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LETTER OF JOHN PAUL II 
TO THE MALANKARA CATHOLIC CHURCH 
ON THE 50th ANNIVERSARY OF THE 
UNION TO THE CATHOLIC CHURCH

 

To the Bishops of the Malankara Catholic Church

On this solemn occasion my heart is filled with joy in the Lord. For it is with deep gladness that we are commemorating 20 September 1930 as a day of grace when, in the presence of Bishop Aloysius Maria Benziger, specially deputed by the Holy See, Mar Ivanios, Mar Theophilos and some followers proclaimed their Catholic faith - a faith which they sought to nourish in prayer and study under the guidance of the Holy Spirit, the Spirit of unity and love, the Spirit of peace and joy.

This Spirit of Christ had long before mysteriously filled their hearts, awakening in them a feeling and a concern for unity. It was indeed the Holy Spirit working deep inside men, in their spiritual life, and then transforming from within the history of earthly events that led the two Syro-Antiochene prelates towards unity, which expresses the fullness of charity and facilitates a greater openness to the outpouring of the gifts of the sanctifying Spirit, who renews all, unites all and vivifies all.

Bethany is a name rich in significance for the history of the Syro-Malankara Church. It indicates, we may say, an intimacy with Christ in listening to his word and meditating on it; it indicates a fervent openess to grace and a awaiting with faith and hope the manifestation of God’s will after a period of profound spiritual maturing. It is good to emphasize that the event we are commemorating was, above all else, the result of being securely anchored in God through contemplation, in an exceptional climate of asceticism.

In this prayerful dialogue with God, Mar Ivanios and Mar Theophilos realized that only through deep communion with the Lord could they know his will and have the strength to follow it. In the spirit of the great ascetics of the ancient Syrian tradition, through study of the great Eastern Fathers, in particular Saint Basil the Great, and in a poverty enriched only by immense love for God and his Church, they yielded themselves willingly to the transforming action of the Spirit, confident that the Lord is faithful and never disappoints the hopes placed in him. If their subsequent dialogue with the Catholic Church and especially with certain Bishops proceeded easily and serenely, this was because it was an echo of their prayerful conversation with the Lord.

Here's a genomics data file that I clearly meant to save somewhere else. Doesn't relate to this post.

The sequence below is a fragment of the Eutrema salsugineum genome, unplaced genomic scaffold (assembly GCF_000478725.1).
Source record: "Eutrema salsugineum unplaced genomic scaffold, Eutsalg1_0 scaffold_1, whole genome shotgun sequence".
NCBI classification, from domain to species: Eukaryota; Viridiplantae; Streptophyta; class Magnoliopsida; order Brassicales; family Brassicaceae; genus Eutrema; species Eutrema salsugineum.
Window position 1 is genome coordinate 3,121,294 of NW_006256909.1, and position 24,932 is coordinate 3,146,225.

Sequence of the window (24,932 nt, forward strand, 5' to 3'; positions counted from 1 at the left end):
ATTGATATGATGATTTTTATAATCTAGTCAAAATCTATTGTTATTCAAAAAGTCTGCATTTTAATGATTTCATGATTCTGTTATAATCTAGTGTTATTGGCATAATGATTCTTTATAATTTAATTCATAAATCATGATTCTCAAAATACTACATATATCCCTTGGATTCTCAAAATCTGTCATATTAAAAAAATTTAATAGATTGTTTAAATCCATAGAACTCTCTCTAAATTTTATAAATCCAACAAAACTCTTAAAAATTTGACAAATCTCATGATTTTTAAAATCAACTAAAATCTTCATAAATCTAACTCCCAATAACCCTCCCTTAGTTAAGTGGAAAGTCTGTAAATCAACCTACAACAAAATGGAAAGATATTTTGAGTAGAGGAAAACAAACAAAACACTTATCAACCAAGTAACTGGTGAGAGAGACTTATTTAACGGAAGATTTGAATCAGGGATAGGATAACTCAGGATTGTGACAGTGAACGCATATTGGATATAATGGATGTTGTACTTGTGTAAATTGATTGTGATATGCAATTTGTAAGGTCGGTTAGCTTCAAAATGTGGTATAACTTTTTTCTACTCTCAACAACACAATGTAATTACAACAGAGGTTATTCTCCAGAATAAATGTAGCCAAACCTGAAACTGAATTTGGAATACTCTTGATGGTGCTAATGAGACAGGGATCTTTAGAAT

The event we are commemorating was thus characteristically a spiritual event. It was a decision suggested and sustained not by factors of sociological theory or practice, but by an action which was derived from the Spirit who pours love into our hearts and was aimed at seeing love manifested in unity as desired by Jesus. What he asked for in his great priestly prayer was the unity of all those who believe in him, and that this unity should be an image of the unity between himself and the Father in the love of the Holy Spirit, “that the world may believe”.

Your spiritual fathers placed themselves by faith in contact with the Spirit of Jesus. They listened to him. They followed him. Their unity with Rome was the result of their communion with the Spirit of Christ. This too was an actualization of what cannot fail to be at the heart of “the imitation of Christ”: namely, following the Spirit as the firstborn Son followed him. “For all who are led by the Spirit of God are sons of God”.

In this moment of remembrance, with the same affection with which Pius XI on 4 May 1932 greeted “his most dear Mar Ivanios” I now salute the whole Malankara Church, a favoured part of the Church in India, that India which, as Mar Ivanios himself saw, offers such riches to the faith through its culture. This culture, with its ancient spiritual traditions, so ready to respect others and accept them, helps us to understand and really live the ecumenism of prayer, study and work for the unity of all who believe in Christ and have one faith, one baptism and one hope.